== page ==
Yours sincerely,
James McClean 

IRISH RELUCTANCE TO WEARING THE POPPY DATES BACK TO 1916

At the outbreak of the First World War, Ireland had been promised Home Rule by the British Government. 
Constitutional Irish Nationalists such as John Redmond urged Irish men to volunteer for the British Army, in the belief that after the conflict, they would be rewarded with self-government. 
More than 200,000 Irish men volunteered to serve. 
On April 21, 1916 Irish republicans attempted to land more than 20,000 rifles and one million rounds of ammunition from a German boat on the west coast of Ireland.
With the loss of the rifles, rebels from across the country were ordered to stand down, although in Dublin, the planned Easter Rising took place.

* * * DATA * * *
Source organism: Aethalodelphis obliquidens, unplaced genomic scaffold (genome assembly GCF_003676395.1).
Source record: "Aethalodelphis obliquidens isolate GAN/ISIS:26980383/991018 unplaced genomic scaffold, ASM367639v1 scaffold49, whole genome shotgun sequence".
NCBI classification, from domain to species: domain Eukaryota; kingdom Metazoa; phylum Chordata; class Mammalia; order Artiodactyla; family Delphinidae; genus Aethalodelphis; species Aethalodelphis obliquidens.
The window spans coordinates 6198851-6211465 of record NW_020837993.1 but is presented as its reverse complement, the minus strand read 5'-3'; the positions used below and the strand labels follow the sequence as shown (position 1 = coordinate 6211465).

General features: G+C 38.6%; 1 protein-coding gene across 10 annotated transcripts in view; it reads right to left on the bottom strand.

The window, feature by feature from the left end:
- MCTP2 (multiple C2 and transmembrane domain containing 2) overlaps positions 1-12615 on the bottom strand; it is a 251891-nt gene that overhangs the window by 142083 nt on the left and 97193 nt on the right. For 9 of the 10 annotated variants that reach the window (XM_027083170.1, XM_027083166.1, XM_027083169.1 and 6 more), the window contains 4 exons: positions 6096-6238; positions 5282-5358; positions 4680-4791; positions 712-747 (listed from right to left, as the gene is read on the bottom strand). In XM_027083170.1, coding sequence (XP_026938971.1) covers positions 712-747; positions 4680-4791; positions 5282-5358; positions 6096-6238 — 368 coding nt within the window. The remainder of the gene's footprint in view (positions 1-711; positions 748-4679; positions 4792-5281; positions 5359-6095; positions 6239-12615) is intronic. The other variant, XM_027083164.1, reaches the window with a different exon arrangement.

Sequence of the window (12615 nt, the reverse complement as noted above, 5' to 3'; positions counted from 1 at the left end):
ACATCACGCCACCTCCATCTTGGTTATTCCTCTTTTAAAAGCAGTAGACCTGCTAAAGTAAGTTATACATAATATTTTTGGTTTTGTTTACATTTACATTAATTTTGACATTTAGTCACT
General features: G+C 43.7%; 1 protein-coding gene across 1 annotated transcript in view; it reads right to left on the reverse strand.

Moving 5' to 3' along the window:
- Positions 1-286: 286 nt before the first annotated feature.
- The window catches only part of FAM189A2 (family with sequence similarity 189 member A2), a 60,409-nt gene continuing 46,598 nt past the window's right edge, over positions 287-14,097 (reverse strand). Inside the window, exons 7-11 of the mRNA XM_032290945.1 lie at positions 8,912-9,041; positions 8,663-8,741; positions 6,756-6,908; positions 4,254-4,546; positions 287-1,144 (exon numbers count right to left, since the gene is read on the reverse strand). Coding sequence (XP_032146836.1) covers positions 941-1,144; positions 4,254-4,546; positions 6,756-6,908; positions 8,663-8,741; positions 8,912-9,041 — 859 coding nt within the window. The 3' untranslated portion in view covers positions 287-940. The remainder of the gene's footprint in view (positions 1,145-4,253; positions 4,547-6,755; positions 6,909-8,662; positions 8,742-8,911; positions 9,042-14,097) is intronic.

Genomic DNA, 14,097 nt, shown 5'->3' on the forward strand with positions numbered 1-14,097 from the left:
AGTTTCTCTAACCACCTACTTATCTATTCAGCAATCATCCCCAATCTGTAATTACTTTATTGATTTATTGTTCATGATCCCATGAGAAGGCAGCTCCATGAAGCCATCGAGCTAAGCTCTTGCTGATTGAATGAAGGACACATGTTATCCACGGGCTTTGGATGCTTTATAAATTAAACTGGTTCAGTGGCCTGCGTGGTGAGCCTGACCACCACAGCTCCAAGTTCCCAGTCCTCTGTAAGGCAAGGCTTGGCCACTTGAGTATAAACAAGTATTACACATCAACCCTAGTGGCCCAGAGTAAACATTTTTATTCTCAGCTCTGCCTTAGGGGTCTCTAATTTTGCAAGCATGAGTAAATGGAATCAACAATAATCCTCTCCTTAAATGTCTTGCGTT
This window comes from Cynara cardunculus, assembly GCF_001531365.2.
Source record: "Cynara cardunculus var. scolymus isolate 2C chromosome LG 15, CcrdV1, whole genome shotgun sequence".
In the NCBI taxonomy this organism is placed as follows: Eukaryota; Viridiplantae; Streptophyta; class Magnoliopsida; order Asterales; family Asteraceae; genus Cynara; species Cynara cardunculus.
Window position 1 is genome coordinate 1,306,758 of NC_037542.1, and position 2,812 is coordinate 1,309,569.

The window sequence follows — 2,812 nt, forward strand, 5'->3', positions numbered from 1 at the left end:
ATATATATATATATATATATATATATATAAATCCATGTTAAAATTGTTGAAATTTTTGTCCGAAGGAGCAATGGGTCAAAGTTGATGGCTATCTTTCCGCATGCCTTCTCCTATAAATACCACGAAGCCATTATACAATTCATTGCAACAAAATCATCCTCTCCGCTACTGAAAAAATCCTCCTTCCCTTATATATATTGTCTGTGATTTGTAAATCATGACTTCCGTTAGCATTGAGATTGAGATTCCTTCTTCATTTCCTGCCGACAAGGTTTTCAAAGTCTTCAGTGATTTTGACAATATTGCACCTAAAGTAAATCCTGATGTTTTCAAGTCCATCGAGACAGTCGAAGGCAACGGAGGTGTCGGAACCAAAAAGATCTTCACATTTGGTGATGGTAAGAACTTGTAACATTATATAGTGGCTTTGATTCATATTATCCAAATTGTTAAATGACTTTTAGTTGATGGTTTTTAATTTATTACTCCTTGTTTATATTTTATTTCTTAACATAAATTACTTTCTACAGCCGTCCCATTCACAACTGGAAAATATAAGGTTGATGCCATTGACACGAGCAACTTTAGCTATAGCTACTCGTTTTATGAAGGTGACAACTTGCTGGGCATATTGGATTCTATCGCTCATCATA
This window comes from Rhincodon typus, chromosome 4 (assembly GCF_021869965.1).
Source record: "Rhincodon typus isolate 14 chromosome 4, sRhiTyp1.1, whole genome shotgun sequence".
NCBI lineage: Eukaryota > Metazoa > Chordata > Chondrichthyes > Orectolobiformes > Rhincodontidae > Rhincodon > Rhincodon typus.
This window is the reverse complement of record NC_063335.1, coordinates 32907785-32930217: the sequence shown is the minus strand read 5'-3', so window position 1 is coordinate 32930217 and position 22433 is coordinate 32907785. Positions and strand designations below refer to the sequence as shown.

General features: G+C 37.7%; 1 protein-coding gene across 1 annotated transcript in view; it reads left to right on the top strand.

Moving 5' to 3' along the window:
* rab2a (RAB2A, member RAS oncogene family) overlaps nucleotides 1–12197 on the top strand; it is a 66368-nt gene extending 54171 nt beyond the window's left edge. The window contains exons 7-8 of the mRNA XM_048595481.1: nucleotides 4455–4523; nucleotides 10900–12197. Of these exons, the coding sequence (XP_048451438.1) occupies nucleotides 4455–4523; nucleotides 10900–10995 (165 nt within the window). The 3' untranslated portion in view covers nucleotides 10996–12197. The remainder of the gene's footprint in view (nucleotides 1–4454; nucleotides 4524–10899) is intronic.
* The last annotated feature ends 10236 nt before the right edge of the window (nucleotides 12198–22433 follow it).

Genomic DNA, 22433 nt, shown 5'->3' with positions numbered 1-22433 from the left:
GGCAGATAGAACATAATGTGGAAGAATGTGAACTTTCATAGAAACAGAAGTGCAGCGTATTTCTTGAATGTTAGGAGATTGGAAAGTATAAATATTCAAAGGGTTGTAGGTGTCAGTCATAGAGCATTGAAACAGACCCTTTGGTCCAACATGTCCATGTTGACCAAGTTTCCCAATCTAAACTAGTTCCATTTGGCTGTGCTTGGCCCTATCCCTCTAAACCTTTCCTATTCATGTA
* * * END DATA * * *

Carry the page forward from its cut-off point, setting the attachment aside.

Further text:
Rebels seized several strategic points across Dublin City on Easter Monday, April 24.
Over the next week, more than 20,000 British solders were sent to face approximately 1,600 rebels. 
Dublin City Centre was destroyed under heavy bombardment, killing more than 200 civilians.  
Civilians in Derry take cover from British Army soldiers as Fr Edward Daly, left, waves a white handkerchief while trying to escort a wounded civilian to an ambulance for emergency treatment 
Civilians in Derry take cover from British Army soldiers as Fr Edward Daly, left, waves a white handkerchief while trying to escort a wounded civilian to an ambulance for emergency treatment 
At the time of the rising, public sentiment, especially in Dublin was against the rebels. However, when the British government decided to execute 16 of the leaders of the rebellion, this turned public opinion - increasing popular support for what would become the Irish War of Independence.